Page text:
After months of should-they shouldn’t-they and debates, Borussia Dortmund have finally opted to dismiss manager Lucien Favre. The Swiss always divided opinion in his time at Signal Iduna Park, some seeing him as inadequate for Dortmund’s ambitions, even calling him a truck driver at the wheel of a Porsche.
After Dortmund suffered a harrowing 5-1 defeat at home to Stuttgart in the Bundesliga, the board decided they’d had enough of the driver. After two-and-a-bit seasons, Die Schwarzgelben have called time on their relationship with the former OGC Nice boss.
Lucien Favre Had Run His Course
First Season at Dortmund
When Favre was appointed Dortmund manager in the summer of 2018, the club were badly in need of a change. They’d started the previous season by hiring former Ajax manager Peter Bosz to fill the role left by the departure of Thomas Tuchel. Despite six league wins from their first seven games – with 21 goals scored – form nosedived under Bosz, and by December, he was dismissed.
In came Peter Stoger, a somewhat bewildering choice, given he had left Köln at the bottom of the Bundesliga a few weeks earlier. Displays under Stoger were stoic and rigid, and in the end, Dortmund finished the season in fourth place, scraping into the UEFA Champions League places ahead of Bayer Leverkusen on goal difference.
With Favre in charge, Dortmund only lost once in the Hinrunde – the first half of the Bundesliga season. They dropped just nine points from the first 17 games, beating champions Bayern Munich and thrashing fellow challengers RB Leipzig. But despite not suffering a second league defeat until the beginning of March, they faltered and Bayern Munich waltzed in to win the title.
Dortmund’s Second Season Under Lucien Favre
Favre stayed on after that collapse, to the chagrin and disapproval of a few. Dortmund signalled their intent to go for the title with their transfer business, even though they didn’t publicly declare a league challenge. The Ruhr club signed Julian Brandt, Thorgan Hazard, Nico Schulz, and former centre-back Mats Hummels in the off-season, while Emre Can and wonderkid Erling Haaland joined during winter.
Once again, however, it was a case of so near but so far for Dortmund and their manager. They were very much in the title race for most of the season but started to slip after the COVID-19 lockdown, when they went from being four points behind Bayern to finishing 13 points adrift and just six points above fifth-placed Leverkusen, now coached by old friend Bosz. Dortmund had two seasons with a genuine shot at the title, with Bayern not being wholly convincing in either year, but missed their window.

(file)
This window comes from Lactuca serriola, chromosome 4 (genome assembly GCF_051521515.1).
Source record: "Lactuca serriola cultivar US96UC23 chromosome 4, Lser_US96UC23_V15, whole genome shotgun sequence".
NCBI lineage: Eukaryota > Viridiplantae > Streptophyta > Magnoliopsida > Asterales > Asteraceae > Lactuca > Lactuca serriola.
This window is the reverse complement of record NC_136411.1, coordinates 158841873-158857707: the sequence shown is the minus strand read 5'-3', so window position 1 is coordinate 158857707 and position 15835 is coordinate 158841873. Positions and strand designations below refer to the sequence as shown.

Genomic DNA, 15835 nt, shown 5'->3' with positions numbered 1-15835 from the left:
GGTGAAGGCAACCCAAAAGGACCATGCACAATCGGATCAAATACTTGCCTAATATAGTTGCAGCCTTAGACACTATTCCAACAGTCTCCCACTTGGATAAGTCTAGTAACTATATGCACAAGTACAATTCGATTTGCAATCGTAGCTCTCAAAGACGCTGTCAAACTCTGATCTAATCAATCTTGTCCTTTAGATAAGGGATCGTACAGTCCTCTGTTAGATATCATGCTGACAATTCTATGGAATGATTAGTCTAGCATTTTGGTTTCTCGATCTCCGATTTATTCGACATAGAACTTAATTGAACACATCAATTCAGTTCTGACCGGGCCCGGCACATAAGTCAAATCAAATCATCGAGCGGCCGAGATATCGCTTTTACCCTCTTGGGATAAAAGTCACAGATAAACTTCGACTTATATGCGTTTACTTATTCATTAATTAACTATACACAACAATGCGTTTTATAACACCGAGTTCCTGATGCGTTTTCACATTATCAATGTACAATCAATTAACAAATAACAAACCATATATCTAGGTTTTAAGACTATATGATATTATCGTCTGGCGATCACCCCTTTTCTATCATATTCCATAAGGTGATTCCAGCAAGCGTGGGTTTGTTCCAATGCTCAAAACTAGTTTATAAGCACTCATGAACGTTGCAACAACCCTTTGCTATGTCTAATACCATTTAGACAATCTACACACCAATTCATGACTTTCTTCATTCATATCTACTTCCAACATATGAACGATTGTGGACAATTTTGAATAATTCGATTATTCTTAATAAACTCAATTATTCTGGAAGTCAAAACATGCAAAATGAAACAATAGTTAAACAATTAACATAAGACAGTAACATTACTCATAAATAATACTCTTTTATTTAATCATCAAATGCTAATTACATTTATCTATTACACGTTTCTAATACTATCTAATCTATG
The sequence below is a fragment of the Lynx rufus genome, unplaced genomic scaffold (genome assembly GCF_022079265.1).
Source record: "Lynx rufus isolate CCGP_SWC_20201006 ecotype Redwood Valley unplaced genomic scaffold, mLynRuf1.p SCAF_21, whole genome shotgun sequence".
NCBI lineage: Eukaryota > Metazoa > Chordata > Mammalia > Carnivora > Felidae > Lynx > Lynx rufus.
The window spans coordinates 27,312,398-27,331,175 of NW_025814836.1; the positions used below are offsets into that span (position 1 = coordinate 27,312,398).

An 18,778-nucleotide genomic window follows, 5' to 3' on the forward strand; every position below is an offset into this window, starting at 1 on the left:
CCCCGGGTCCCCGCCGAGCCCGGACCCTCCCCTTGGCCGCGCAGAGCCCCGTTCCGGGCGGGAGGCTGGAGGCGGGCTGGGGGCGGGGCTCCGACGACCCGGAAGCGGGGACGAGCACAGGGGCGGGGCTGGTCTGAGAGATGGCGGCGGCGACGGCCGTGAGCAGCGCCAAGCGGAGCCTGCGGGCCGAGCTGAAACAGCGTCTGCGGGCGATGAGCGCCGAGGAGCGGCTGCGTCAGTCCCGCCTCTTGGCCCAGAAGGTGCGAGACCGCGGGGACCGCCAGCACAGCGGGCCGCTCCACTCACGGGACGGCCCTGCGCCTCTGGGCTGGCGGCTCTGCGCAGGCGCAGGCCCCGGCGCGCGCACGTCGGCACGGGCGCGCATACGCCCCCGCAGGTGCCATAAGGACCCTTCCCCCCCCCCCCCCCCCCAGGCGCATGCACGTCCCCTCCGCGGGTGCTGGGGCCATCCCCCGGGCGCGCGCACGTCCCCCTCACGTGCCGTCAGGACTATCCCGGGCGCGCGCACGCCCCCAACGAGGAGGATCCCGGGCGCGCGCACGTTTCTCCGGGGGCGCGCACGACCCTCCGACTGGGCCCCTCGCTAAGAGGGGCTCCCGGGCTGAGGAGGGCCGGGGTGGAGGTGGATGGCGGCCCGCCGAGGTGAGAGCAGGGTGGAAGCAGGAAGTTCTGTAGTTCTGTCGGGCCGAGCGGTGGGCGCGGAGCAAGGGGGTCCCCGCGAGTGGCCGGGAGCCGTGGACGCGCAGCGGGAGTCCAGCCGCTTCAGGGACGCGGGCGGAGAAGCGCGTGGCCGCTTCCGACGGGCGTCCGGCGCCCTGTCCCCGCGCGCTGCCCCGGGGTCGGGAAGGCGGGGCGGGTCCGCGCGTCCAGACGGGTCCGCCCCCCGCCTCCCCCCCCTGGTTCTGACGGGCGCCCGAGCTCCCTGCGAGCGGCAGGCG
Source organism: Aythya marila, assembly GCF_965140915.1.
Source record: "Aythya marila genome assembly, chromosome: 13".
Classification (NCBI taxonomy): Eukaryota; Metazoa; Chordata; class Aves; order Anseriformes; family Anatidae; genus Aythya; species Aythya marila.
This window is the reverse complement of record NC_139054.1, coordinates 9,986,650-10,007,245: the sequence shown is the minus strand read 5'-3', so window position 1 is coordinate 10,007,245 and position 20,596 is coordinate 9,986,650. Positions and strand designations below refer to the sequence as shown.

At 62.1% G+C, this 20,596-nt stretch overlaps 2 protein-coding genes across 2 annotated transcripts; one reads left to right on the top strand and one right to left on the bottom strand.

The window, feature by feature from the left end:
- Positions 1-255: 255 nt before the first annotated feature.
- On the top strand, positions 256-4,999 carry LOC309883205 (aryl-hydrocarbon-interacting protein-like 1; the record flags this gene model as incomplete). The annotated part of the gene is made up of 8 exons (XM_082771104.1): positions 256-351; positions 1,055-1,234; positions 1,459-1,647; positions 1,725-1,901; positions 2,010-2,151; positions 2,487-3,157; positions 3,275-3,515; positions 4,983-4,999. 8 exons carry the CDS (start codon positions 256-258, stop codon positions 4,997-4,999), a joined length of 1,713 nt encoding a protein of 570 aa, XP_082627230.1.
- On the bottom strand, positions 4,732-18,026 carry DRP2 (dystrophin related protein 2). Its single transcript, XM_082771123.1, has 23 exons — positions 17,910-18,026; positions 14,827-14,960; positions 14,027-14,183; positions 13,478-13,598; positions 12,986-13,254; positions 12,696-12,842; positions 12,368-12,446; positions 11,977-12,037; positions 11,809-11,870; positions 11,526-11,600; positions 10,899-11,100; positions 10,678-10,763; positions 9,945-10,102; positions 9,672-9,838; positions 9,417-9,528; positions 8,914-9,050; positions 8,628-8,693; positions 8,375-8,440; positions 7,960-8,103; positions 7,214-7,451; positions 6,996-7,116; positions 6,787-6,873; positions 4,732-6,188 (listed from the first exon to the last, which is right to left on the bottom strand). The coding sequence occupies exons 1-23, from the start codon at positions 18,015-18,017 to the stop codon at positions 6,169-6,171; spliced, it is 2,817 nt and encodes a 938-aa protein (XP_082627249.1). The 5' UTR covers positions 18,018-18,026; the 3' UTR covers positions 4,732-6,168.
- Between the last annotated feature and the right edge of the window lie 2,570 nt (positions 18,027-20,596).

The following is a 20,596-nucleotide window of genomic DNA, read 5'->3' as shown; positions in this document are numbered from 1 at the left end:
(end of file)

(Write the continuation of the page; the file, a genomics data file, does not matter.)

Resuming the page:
Favre’s Managerial Patterns
One of the reasons for the criticism and scepticism over Favre is his previous, particularly with Borussia Monchengladbach. When Favre took charge at Gladbach in February 2011, they were bottom of the Bundesliga, having sacked Michael Frontczek, and were heading for the second division. They were still bottom with four league games left but managed three wins from those next four matches, and eventually stayed up by winning the promotion-relegation play-off.
Favre built on that, and finished fourth the following season, earning his side a Champions League play-off place. In the four seasons that followed their escape in 2011, Gladbach never finished lower than eighth place, and in one of those seasons, Favre was named manager of the year. But in 2015/16, Die Fohlen started the season horribly, and by autumn, Favre was gone, having failed to arrest the slide.
That’s the criticism with the Favre. He has shown he has a ceiling, a not-so-big one at that, and once his teams peaked, they would start to fall back down. There was no evidence to say he knew how to stop declines. One could say Dortmund hit that ceiling at the end of his first season, and there have been times since when Favre looked lost on the touchline, waiting for the axe to swing.
What Do Dortmund Do Post Lucien Favre?
Favre may have his critics, and there are a few, but he’s by no means a bad manager. He displays characteristics of being the guy before the guy. Gladbach have managed to build on some of his foundations, and look in great nick under Marco Rose (even though they had two managers between Favre and Rose). He set a bar high at French side Nice, which successor Patrick Vieira didn’t quite match and has been sacked as a result.
While it didn’t look like he could take Dortmund any farther, there are still building blocks there. It’s up to Dortmund to get this next appointment right and get someone who can truly augment the great talent they already have. Rose looks like a great option – and has been touted as a potential replacement – as does RB Leipzig boss Julian Nagelsmann, and currently unemployed Mauricio Pochettino. But all those three are likely to have higher ambitions, and the two in a job have their teams in great stead.
By sacking Favre, Dortmund have done the first bit and signalled their intent to be more than what they are now. The next phase is convincing a manager with ambitions matching theirs that this is their next stop.